Bihar, Kerala oppose inclusion of petrol, diesel under GST
States are reluctant to bring in petrol, diesel under GST and ceding their source of revenue. They want the tax revenues under GST to settle before further changes to the GST architecture
New Delhi: States like Bihar and Kerala believe that the time is not right for the inclusion of petroleum products under the goods and services tax (GST).
This comes at a time when central government ministers have pitched for inclusion of petroleum products, especially diesel and petrol, under GST to minimise the impact of the increase in global prices of crude oil.
Petroleum is not constitutionally excluded from GST, but has been kept outside GST net till a consensus evolves among states. However, states are reluctant to bring petroleum under GST and cede their source of revenue.
States want the tax revenues under GST to settle before further changes to the GST architecture are made. However, industry is batting for early inclusion so that they are able to claim input tax credit.
A final decision will be made by the GST Council.
“It is not the right time for petroleum products to come under GST. It is not that petrol and diesel will become cheap if they come under GST. States will continue to impose VAT (value-added tax) over and above GST like it is done internationally,” said Sushil Modi, Bihar’s deputy chief minister.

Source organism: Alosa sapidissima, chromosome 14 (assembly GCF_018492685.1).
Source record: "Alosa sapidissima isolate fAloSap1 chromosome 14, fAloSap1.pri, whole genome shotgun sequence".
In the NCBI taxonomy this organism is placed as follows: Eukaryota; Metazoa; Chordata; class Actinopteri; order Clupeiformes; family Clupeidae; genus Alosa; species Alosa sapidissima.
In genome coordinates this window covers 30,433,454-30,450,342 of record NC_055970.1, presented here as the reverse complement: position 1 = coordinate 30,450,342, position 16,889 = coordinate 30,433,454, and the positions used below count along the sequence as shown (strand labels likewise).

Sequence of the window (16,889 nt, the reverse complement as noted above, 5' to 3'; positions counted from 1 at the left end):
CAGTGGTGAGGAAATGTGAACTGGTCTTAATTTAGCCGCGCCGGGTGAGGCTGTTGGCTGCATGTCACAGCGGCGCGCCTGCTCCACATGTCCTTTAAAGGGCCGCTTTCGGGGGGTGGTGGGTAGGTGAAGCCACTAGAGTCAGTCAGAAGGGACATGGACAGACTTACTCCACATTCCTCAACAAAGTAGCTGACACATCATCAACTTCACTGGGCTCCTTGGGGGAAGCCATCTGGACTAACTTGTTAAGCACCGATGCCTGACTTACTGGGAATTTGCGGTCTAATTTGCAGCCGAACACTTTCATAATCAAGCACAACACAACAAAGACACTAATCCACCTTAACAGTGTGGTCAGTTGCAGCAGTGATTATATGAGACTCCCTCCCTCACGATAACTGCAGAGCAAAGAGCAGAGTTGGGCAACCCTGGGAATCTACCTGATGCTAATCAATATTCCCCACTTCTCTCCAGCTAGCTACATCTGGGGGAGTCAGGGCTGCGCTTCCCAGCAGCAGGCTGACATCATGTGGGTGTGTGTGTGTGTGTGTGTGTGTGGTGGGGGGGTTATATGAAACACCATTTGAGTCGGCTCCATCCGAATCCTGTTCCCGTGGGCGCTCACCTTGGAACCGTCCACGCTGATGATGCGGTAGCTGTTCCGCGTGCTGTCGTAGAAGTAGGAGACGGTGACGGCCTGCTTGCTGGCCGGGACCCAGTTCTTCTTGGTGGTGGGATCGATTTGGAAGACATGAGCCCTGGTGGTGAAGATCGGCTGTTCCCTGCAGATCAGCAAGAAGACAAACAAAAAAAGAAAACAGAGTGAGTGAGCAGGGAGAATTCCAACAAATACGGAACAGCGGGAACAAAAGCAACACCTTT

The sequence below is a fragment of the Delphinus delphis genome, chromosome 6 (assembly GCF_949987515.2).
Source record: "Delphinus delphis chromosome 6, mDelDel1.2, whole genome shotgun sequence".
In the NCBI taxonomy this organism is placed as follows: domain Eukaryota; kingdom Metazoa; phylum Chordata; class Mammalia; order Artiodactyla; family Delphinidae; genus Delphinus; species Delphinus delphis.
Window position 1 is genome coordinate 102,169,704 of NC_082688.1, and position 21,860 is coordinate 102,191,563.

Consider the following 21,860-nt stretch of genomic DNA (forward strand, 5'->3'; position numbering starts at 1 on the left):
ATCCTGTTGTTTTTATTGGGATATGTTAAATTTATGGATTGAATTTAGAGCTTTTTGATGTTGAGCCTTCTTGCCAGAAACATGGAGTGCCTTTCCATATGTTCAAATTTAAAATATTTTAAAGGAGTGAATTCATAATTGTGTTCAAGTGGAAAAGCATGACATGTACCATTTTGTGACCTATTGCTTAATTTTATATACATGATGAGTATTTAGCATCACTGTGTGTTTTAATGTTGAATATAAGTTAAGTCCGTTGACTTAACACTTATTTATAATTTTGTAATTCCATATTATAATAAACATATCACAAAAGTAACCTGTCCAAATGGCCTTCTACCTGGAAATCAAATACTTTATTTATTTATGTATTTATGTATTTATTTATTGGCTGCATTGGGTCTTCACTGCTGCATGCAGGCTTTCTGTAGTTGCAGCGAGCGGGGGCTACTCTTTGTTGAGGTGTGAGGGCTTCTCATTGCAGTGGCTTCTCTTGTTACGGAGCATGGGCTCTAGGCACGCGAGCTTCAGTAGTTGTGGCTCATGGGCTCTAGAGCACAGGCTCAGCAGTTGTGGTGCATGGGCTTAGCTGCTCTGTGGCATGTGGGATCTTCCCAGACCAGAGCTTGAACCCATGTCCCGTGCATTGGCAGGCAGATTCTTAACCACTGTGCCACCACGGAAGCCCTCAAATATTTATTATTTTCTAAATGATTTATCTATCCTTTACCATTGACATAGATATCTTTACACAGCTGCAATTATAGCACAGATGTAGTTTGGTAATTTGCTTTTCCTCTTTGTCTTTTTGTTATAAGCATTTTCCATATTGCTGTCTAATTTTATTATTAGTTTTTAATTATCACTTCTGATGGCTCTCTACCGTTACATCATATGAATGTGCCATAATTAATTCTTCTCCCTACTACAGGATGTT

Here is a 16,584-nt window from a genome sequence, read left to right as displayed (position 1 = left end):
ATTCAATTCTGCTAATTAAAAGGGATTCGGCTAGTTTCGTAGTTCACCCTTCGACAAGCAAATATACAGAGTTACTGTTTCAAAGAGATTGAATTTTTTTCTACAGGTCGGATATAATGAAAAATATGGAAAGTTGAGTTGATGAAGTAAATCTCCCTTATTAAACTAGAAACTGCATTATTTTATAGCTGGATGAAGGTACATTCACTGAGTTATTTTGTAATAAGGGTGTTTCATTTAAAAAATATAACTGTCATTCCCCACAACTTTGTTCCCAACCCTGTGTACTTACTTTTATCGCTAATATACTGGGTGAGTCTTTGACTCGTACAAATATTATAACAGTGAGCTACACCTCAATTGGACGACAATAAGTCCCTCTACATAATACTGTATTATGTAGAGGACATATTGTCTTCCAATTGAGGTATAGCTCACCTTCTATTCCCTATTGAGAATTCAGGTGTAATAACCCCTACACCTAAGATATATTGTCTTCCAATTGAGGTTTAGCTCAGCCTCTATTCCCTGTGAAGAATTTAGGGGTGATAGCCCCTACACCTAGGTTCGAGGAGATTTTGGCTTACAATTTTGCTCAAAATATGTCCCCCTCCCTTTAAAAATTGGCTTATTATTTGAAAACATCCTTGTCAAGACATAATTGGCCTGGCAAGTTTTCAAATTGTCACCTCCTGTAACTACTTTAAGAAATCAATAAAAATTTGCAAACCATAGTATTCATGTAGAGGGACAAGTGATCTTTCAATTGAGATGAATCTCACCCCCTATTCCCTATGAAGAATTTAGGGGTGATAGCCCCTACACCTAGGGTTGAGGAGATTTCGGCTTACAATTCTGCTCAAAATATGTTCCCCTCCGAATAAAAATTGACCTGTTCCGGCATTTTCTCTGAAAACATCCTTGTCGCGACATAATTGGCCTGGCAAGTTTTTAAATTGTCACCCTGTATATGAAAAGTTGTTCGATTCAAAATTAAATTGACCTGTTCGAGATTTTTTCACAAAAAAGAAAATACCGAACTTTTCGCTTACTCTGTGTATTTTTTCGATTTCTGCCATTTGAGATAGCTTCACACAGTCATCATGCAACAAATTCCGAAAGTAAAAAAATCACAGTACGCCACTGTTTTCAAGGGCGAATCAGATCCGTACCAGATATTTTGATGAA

Kerala finance minister Thomas Isaac also did not favour inclusion of petroleum under GST. “I hope it is not done and they (the central government) let the tax settle down. If you want to bring down petrol prices, you should just reduce the excise duty. Prices are high because the Bharatiya Janata Party (BJP) government increased excise duty by 200-300%. Bringing it under GST is just postponing the decision till election eve,” Isaac said.
Demands for inclusion of petroleum gained pace after the cost of the Indian basket of crude, which averaged $47.56 and $56.43 per barrel in fiscal year (FY) 2017 and FY18 respectively, shot up to an average of $75.31 in May 2018, according to data from the Petroleum Planning and Analysis Cell. The price was $74.89 a barrel on 27 June, rising again after tapering in the last few weeks.
The government is planning to first test the waters with a proposal to include natural gas and aviation turbine fuel under GST before proposing the inclusion of petroleum and diesel.
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